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Domestically speaking, the major problems we face today have much to do with growing inequality and the collapse of the middle class. While these changes are partly due to “horrible trade deals,” as Trump points out, the simple fact is that the majority of American manufacturing jobs have been eliminated by advances in technology, not trade liberalization. In reality, the societal ills identified by populists like Bernie Sanders (and to a lesser extent Trump) — from globalization and the explosion of economic inequality, to the collapse of labor unions and the destruction of the environment — are to be expected under an economic system that is based on endless growth and the exploitation of labor and natural resources.

Karl Marx, whose analysis of capital remains unequaled 150 years later (one suspects that his work will remain relevant as long as capitalism endures), could have predicted the past 50 years of global economic development. As he writes in 1848's “The Communist Manifesto”: "The bourgeoisie cannot exist without constantly revolutionizing the instruments of production, and thereby the relations of production, and with them the whole relations of society.” On what we call globalization today, Marx continues: “The need of a constantly expanding market for its products chases the bourgeoisie over the entire surface of the globe. It must nestle everywhere, settle everywhere, establish connections everywhere."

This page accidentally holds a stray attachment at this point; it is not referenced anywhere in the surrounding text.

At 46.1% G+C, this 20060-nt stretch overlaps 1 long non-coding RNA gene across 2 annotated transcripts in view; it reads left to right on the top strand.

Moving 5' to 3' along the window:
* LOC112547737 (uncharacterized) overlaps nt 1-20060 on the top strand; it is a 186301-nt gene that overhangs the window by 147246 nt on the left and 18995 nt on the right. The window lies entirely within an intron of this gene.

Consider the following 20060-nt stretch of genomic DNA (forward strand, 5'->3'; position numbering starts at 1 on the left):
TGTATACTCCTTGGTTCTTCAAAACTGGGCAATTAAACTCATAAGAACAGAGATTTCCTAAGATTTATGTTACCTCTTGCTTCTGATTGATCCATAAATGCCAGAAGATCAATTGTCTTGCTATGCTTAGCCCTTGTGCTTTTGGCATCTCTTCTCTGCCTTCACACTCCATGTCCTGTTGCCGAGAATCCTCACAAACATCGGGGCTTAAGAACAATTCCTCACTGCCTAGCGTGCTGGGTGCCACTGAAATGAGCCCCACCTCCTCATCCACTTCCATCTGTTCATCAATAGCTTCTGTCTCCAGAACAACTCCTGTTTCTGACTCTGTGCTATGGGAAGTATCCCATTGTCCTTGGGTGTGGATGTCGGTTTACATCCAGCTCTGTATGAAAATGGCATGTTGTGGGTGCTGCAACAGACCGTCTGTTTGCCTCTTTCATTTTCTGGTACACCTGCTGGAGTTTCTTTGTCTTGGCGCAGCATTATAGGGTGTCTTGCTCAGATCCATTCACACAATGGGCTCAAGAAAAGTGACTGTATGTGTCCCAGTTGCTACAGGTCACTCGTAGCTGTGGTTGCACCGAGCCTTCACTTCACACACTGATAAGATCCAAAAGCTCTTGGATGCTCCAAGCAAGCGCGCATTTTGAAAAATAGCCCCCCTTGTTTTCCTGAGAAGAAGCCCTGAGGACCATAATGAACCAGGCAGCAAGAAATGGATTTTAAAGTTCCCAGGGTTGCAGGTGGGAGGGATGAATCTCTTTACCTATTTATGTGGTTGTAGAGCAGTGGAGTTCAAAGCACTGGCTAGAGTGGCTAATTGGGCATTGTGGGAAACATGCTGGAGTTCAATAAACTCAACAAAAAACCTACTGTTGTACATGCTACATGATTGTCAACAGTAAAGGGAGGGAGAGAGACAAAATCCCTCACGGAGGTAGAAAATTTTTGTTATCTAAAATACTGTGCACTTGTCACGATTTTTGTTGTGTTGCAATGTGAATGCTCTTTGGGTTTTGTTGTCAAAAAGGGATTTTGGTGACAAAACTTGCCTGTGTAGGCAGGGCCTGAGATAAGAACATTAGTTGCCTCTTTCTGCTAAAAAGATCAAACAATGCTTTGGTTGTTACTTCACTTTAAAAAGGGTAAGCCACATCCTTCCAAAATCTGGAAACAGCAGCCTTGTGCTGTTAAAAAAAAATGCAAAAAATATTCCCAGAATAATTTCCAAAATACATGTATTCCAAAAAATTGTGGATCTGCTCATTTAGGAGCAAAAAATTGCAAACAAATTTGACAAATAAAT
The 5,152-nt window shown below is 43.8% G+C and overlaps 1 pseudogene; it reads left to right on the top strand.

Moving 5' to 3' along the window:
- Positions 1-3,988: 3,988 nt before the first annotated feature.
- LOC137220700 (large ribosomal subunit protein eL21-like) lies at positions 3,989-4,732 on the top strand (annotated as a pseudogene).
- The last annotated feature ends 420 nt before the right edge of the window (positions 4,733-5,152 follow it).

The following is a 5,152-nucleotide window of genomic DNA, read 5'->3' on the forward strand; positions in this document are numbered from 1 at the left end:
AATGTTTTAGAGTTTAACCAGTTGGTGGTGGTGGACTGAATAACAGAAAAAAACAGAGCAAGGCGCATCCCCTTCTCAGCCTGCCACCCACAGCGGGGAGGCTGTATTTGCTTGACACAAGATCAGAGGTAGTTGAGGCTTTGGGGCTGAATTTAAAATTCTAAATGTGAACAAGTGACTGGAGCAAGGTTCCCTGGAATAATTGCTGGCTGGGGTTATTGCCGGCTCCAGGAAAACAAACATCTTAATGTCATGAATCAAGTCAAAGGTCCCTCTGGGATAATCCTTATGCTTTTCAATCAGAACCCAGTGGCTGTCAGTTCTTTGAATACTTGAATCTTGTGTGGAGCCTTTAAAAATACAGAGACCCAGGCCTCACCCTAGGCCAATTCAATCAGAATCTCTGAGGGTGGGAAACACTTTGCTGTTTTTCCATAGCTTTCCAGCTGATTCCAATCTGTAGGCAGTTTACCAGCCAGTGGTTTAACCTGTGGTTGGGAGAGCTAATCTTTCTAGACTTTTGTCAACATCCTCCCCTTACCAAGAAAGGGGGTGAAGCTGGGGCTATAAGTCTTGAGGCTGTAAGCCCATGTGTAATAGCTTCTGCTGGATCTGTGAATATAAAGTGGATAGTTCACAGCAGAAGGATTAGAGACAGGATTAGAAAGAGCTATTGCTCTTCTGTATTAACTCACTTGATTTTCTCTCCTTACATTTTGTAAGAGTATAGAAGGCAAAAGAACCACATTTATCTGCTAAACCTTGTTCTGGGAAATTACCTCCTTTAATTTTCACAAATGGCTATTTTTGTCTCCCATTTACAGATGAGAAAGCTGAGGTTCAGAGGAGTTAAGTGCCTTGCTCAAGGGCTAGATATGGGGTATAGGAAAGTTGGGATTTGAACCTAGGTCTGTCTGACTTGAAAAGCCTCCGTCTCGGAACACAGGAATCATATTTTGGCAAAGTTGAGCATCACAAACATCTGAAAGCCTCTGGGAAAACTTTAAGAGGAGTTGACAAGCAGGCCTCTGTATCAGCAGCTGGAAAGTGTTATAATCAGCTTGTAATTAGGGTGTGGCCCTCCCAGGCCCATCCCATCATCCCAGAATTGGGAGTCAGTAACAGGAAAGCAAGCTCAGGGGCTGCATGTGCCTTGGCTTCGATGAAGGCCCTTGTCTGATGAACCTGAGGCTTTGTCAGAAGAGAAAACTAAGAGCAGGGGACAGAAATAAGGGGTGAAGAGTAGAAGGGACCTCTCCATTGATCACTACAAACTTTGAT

The crucial point is that the historic problems we face in the 21st century are largely a result of our economic and political system. To effectively confront these major issues — whether it be climate change or economic inequality or global instability — will require radical and structural reforms, perhaps the most important of which would be eliminating big money and corporate influence from politics. Obviously, this doesn't mean that decisions made by powerful men and women are inconsequential, and Trump’s recent decision to bomb Syria could have dire consequences down the road. But it is easier to destroy than to create, and an individual politician cannot fix the mess that our world is in as long as the underlying system remains unchanged.

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Needless to say, the Trump administration is unlikely to introduce any radical reforms — and if his first few months are any indicator, President Trump will surely pass on a much greater mess to his successor than Obama passed on to him.


Conor Lynch

Conor Lynch is a writer and journalist living in New York City. His work has appeared on Salon, AlterNet, Counterpunch and openDemocracy. Follow him on Twitter: @dilgentbureauct.